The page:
In addition to monitoring temperature, voltage, such as supply voltage, conditions may be monitored for any potential problems. Likewise with respect to temperature monitoring, monitoring internal power supplies involves selecting a channel via control registers 206. A transfer function for an on-chip voltage being monitored would be similar to that of FIG. 6A, namely, having an LSB location and a full scale transition location for a voltage relative to an ADC digital output code. Moreover, voltage monitoring may have a stepwise transfer function for voltage versus ADC digital output code. Signal conditioning in ADC modes may automatically be set up responsive to channel selection for a particular supply voltage being monitored. Notably, there may be more than one supply voltage on an FPGA. This signal conditioning for ADC 200 mode setup may be done responsive to control signal 212.

In the event an FPGA supply voltage exceeds an input range of a differential input of ADC 200, an attenuator may be used. To enhance accuracy with use of an attenuator without calibration, an external reference voltage circuit for signal conditioning may be used to accurately calibrate an ADC 200 for power supply monitoring. Examples of such externally supplied reference voltages include voltages 153, 154, 155 and 156.

To capture short duration peaks and sags of voltages such as supply voltages, peak detector circuits of sensors 203 may be used. Peak values may be accessed by selecting an associated channel with a peak detector, such as a detector peak detector 203. Again a transfer function similar to that shown in FIG. 6A may be used for detecting peaks and sags.

ADC 200 may be operated in either a Continuous Sampling Mode or an Event Driven Sampling Mode. In a Continuous Sampling Mode, ADC 200 automatically starts a new conversion at the end of the current conversion cycle. In a Continuous Sampling Mode, ADC 200 will continue to carry out a conversion on a currently selected analog input as long as ADC clock signal 219 is present. In an event sampling mode, a user initiates a next conversion after the end of the current conversion cycle using CONVST signal 116. These operating modes are selected by writing to ADC configuration register 310-0 location 403, as described above.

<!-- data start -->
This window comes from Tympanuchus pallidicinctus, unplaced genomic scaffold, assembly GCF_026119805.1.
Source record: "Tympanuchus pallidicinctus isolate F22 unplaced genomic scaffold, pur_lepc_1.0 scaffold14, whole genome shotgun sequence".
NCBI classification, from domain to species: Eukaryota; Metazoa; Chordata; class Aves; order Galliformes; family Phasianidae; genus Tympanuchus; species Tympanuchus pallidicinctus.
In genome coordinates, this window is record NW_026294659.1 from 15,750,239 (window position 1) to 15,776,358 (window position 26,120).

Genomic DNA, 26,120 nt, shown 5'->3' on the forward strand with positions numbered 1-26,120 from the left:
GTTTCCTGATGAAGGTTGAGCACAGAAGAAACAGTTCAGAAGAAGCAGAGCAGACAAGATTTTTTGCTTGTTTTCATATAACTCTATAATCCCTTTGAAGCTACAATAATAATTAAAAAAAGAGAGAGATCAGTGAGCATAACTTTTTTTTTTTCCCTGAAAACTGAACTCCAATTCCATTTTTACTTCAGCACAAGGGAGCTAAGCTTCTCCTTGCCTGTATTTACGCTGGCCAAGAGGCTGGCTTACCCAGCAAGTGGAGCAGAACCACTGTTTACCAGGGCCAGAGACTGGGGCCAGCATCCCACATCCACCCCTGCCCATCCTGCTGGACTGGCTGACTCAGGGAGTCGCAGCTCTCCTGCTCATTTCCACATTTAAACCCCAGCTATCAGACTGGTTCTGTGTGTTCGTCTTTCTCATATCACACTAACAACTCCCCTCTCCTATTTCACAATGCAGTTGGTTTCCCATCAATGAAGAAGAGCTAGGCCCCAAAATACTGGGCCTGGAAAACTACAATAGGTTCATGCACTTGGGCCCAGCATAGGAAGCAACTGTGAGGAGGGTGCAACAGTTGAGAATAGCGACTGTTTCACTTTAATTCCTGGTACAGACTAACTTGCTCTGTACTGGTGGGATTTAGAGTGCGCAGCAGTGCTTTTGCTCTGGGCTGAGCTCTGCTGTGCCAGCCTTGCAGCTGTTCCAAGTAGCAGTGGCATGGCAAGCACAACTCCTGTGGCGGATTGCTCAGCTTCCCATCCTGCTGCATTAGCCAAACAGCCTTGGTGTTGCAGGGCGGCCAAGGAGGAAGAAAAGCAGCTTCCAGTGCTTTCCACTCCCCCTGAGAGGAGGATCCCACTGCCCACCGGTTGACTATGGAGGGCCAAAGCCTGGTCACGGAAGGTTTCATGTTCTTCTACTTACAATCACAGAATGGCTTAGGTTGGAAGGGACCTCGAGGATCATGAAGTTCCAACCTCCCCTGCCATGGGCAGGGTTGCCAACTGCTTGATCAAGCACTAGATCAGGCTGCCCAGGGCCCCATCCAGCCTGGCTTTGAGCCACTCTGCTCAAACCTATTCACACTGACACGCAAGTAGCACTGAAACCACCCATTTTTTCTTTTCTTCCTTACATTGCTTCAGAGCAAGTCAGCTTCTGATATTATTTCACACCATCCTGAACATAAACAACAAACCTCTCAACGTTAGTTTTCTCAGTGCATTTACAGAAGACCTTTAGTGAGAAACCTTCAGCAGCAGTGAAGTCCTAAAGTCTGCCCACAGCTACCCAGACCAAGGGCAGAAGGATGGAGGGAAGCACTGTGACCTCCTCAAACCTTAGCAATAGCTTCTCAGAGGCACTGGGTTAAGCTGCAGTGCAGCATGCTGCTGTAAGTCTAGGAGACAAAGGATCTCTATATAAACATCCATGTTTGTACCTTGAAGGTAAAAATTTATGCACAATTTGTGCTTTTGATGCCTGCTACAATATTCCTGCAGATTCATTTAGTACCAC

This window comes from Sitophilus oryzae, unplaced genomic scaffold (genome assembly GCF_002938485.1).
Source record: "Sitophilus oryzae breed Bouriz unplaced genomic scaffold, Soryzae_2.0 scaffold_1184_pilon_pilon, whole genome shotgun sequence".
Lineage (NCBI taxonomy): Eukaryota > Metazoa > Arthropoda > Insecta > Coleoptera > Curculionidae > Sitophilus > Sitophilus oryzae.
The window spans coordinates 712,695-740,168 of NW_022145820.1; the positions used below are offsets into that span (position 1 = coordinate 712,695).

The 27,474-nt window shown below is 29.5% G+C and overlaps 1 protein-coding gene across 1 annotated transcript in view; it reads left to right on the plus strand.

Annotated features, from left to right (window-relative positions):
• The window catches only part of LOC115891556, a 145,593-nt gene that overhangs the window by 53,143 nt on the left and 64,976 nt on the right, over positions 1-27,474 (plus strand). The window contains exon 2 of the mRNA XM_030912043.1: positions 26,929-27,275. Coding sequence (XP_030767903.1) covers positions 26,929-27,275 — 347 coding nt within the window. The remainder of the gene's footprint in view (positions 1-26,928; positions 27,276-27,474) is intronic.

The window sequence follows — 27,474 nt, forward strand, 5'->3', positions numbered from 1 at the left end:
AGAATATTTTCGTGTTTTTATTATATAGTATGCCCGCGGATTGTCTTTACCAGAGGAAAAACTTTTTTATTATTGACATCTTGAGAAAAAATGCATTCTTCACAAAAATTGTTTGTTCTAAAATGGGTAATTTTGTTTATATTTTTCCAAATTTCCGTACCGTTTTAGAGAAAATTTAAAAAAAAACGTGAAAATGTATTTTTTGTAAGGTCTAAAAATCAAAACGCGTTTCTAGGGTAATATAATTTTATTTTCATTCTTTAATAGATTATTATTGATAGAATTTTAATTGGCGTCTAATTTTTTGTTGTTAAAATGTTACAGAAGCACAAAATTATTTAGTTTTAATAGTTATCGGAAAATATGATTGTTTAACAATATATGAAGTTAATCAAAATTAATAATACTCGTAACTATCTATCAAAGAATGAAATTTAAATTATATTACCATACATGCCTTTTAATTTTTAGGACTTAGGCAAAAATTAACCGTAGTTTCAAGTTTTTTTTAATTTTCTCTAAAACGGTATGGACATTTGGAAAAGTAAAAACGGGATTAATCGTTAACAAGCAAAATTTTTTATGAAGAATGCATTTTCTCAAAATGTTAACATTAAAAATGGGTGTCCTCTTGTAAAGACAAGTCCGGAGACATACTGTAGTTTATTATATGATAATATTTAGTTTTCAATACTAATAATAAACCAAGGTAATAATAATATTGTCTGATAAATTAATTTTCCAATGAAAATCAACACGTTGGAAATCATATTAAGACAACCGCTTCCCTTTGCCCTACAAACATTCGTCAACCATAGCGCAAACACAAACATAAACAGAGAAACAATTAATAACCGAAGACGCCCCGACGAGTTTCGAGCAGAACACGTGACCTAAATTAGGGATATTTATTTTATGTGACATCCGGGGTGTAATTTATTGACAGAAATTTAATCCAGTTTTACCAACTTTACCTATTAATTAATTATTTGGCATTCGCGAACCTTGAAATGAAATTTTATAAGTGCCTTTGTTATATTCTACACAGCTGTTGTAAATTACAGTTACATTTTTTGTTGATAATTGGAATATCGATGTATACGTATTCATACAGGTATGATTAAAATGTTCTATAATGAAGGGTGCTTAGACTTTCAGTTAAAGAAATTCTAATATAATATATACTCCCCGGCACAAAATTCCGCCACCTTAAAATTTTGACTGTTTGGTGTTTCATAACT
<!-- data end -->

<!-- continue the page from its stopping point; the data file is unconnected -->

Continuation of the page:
FIG. 6B is a schematic diagram depicting an exemplary embodiment of external ADC monitoring circuitry 600. An external voltage is used as reference voltage 601 to establish absolute measurement accuracy over extremes of temperature within limits, such as approximately 2.5V±0.2% and ≦50 ppm/° C. With continuing reference to FIG. 6B and renewed reference to FIG. 6A, ADC monitoring circuitry 600 is further described.

Pin 153 is used to receive an external positive reference voltage VREFP to ADC 200. Pin 154 is used to receive an external negative reference voltage VREFN to ADC 200. Pins 155 and 156 are used as analog voltage supply for ADC 200.

External resistors 602, 603, and 604 are coupled in series to implement an external voltage monitoring circuit. A tap or an output 605 from a common node of resistors 601 and 602 and a tap or an output 606 from a common node of resistors 602 and 603 in combination provide a differential output. This differential output may be provided, such as via a multiplexer 216, to inputs 211 and 213 of ADC 200.

ADC 200 converts input from pins 211 and 213 into ADC digital output code 511. For example, the size of one LSB generally at 502 of an ADC output digital code 511 may be approximately 0.977 mV. The analog-to-digital transfer function of ADC 200 is inversely proportional to the external reference voltage VIN/VREFN, which for example may be approximately 2.5V. A change in the reference voltage results in a change in the size of LSB 502. The relationship is inversely proportional. So, for example, a 1% increase in reference voltage may result in maximum of 1% ADC error or less in proportion of VIN/VREFN.

System Monitor Timing Modes.

FIG. 7A is a signal diagram depicting an exemplary embodiment of System Monitor start up timing 700. FIG. 7A illustrates power up timing for an FPGA with System Monitor 20 and start up operation of System Monitor 20 before FPGA configuration. With continued reference to FIG. 7A and renewed reference to FIGS. 2 and 3, an embodiment of a start up operation of System Monitor 20 is further described.